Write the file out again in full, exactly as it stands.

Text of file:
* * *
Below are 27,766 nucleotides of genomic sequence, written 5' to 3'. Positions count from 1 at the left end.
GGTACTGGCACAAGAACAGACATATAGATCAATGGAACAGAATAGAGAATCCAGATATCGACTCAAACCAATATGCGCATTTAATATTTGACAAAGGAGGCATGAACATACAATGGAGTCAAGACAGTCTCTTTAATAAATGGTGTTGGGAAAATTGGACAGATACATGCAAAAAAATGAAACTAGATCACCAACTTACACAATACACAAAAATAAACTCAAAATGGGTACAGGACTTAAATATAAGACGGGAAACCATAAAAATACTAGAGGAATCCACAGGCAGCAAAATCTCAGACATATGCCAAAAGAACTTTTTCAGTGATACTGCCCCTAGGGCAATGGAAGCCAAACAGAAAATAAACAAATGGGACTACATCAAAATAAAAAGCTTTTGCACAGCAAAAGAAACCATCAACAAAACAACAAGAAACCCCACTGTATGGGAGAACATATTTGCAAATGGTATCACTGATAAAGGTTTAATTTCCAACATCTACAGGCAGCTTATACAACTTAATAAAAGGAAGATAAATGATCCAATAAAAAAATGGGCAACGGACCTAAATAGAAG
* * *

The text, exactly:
Below are 27,766 nucleotides of genomic sequence, written 5' to 3'. Positions count from 1 at the left end.
GGTACTGGCACAAGAACAGACATATAGATCAATGGAACAGAATAGAGAATCCAGATATCGACTCAAACCAATATGCGCATTTAATATTTGACAAAGGAGGCATGAACATACAATGGAGTCAAGACAGTCTCTTTAATAAATGGTGTTGGGAAAATTGGACAGATACATGCAAAAAAATGAAACTAGATCACCAACTTACACAATACACAAAAATAAACTCAAAATGGGTACAGGACTTAAATATAAGACGGGAAACCATAAAAATACTAGAGGAATCCACAGGCAGCAAAATCTCAGACATATGCCAAAAGAACTTTTTCAGTGATACTGCCCCTAGGGCAATGGAAGCCAAACAGAAAATAAACAAATGGGACTACATCAAAATAAAAAGCTTTTGCACAGCAAAAGAAACCATCAACAAAACAACAAGAAACCCCACTGTATGGGAGAACATATTTGCAAATGGTATCACTGATAAAGGTTTAATTTCCAACATCTACAGGCAGCTTATACAACTTAATAAAAGGAAGATAAATGATCCAATAAAAAAATGGGCAACGGACCTAAATAGAAG